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Cycling over the Rocky Mountains

Old 02-22-19, 09:37 AM
  #26  
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Originally Posted by andrewclaus View Post
If you play close attention...&etc
There are plans to path Clear Creek Canyon (Hwy6) between Golden and I70, linking the Denver Airport with Loveland Pass by continuous paved path. The four miles completed so far in that canyon section are pretty incredible. Ah, someday.

Originally Posted by andrewclaus View Post
...then the real crown jewel into Glenwood. After that my experience is over.
Further west, the Colorado River Canyon gets so narrow...how narrow does it get?...that busy I70 doesn't even have full width shoulders in stretches. Not my idea of fun riding.

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Old 02-22-19, 09:37 AM
  #27  
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Originally Posted by fork crown View Post
It still is amazing to me that there are roads where I ony saw 10 people in a day....
Years ago I drove from Tucumcari NM to Las Vegas NM via road 104, (and back).
It's 107 miles, and I think I saw no more than 6 cars each time.
And of course whenever we saw one, we would be waving to each other.
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Old 02-22-19, 09:41 AM
  #28  
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Originally Posted by jamawani View Post

I have been in touch with Nevada DOT to provide water for cyclists at DOT shops.
These are scattered across Nevada in very remote locations. Ideal for cyclists.
I have gotten all kinds of legalistic reasons why this cannot be done - -
but I am persisting and believe that some accommodations may soon be available.

Pic - Stone Cabin Valley on US 6

This is quite a noble endeavor!!! I wish more cyclist would be able to experience this stretch of land. It is still probably the most memorable section of road I've been on,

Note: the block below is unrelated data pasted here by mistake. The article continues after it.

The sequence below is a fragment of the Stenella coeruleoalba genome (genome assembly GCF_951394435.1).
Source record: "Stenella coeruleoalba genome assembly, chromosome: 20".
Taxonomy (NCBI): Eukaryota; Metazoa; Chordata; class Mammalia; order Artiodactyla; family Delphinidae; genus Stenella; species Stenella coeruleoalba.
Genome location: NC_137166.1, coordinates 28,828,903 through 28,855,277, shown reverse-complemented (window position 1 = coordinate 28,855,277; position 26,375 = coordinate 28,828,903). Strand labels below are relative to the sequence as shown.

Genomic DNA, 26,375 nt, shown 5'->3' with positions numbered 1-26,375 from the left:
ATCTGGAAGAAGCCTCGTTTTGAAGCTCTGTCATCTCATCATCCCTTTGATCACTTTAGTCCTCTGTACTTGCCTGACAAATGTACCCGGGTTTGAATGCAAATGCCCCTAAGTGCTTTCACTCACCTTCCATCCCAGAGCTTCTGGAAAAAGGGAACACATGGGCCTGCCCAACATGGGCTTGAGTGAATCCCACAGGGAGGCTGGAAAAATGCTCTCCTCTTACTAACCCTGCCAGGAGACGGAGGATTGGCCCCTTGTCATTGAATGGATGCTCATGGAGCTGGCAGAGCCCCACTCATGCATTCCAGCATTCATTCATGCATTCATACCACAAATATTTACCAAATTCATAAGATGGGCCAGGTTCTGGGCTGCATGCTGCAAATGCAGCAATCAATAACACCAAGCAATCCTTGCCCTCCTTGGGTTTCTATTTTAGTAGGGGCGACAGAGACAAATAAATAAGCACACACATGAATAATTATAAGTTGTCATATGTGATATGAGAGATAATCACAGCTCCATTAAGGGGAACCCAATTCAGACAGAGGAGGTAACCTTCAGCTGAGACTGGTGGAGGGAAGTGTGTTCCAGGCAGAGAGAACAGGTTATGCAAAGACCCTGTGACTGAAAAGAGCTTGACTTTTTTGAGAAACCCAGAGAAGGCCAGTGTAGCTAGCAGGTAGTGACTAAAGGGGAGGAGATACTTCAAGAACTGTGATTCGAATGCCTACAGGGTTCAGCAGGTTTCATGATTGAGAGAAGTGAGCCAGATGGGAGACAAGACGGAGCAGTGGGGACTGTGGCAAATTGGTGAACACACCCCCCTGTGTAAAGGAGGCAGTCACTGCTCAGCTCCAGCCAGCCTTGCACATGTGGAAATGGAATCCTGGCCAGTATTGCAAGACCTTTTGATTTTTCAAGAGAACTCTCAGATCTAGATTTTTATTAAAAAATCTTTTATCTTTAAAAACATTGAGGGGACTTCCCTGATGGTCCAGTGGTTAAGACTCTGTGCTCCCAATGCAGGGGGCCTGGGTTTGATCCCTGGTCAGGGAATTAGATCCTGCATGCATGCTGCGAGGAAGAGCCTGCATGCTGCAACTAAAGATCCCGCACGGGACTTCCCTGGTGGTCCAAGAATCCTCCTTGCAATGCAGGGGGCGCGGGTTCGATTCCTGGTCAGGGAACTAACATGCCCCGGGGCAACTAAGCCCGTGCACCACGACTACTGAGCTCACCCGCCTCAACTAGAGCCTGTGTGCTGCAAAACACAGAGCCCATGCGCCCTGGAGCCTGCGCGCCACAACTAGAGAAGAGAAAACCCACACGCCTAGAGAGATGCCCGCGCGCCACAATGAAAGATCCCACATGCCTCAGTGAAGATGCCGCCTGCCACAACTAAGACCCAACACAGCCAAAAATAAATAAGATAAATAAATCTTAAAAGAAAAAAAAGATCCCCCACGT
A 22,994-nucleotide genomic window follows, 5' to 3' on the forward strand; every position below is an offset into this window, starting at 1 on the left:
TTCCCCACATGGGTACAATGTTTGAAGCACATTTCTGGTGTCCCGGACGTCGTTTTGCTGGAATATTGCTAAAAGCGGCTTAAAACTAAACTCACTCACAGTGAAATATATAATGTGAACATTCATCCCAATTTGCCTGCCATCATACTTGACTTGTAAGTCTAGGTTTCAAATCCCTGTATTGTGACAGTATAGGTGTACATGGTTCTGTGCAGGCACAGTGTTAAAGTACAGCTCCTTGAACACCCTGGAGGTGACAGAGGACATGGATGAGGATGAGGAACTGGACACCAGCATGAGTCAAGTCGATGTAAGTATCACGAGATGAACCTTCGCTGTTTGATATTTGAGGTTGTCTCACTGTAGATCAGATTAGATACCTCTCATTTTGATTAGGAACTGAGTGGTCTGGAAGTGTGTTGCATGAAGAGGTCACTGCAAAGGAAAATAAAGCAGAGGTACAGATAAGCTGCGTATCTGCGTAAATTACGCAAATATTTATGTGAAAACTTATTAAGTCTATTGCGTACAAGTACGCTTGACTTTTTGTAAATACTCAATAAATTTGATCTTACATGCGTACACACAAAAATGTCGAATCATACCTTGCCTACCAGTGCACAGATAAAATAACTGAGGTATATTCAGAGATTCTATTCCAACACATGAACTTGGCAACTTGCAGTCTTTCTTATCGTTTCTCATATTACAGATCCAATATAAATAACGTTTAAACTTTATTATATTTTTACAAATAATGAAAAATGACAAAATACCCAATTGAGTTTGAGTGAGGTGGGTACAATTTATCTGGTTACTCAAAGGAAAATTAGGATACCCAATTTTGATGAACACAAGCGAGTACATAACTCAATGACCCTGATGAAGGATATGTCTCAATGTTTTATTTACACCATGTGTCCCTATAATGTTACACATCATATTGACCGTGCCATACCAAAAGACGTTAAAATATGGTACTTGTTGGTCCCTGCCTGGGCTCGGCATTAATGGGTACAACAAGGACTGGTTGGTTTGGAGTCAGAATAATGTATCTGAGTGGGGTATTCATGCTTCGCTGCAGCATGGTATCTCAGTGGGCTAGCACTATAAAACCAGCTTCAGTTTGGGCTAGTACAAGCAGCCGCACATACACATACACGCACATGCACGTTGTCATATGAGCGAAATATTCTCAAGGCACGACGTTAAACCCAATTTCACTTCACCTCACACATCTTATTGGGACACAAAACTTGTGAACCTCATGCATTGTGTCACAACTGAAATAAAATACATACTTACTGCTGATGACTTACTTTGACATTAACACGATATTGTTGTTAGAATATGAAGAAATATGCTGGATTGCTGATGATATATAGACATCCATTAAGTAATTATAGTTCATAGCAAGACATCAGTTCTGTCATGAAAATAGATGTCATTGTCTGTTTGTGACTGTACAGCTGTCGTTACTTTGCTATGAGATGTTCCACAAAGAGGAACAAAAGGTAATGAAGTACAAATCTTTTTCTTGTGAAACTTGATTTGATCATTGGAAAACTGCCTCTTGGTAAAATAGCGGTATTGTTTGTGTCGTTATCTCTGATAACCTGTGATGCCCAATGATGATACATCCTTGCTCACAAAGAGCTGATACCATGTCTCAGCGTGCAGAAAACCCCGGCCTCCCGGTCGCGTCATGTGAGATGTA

When I took the Hwy 50 alt-bypass between Middlegate and Austin (called hwy 2? now) it was half gravel in 1991. Glad I had a water filter. No cars seen all day. Great camping over some moderate mountain. If you like loneliness this is it.
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Old 02-22-19, 09:57 AM
  #29  
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Originally Posted by tcs View Post
There are plans to path clear Creek Canyon (Hwy6) between Golden and I70, linking the Denver Airport with Loveland Pass by continuous paved path. The four miles completed so far in that canyon section are pretty incredible. Ah, someday...
Yes, I'll probably be an octogenarian by then. Greater Outdoors Colorado, funded by the state lottery, announced a $2M project on the path for the first couple of miles out of Golden, in 2017 I think. I volunteer with Jeffco Open Space trail crews, and there's some excitement about that. Gov Hickenlooper described it as a "legacy project." To me, that meant it'll take a generation to complete. And those four completed miles are in the easy part.

When that path is finished, it'll cut 1000' of climbing out of the trip to the Divide, going both ways. So many times I've cussed Floyd Hill on the way home. (Who was that guy, anyway?) When I'm 80, I'll probably need that shortcut.
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Old 02-22-19, 12:21 PM
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Originally Posted by tcs View Post
Further west, the Colorado River Canyon gets so narrow...how narrow does it get?...that busy I70 doesn't even have full width shoulders in stretches. Not my idea of fun riding.
Thought this section has a dedicated, separate MUP? Especially between Hanging Lake and Palisade, there's a MUP alongside the river... (I dunno the name, and google is eluding me at the moment)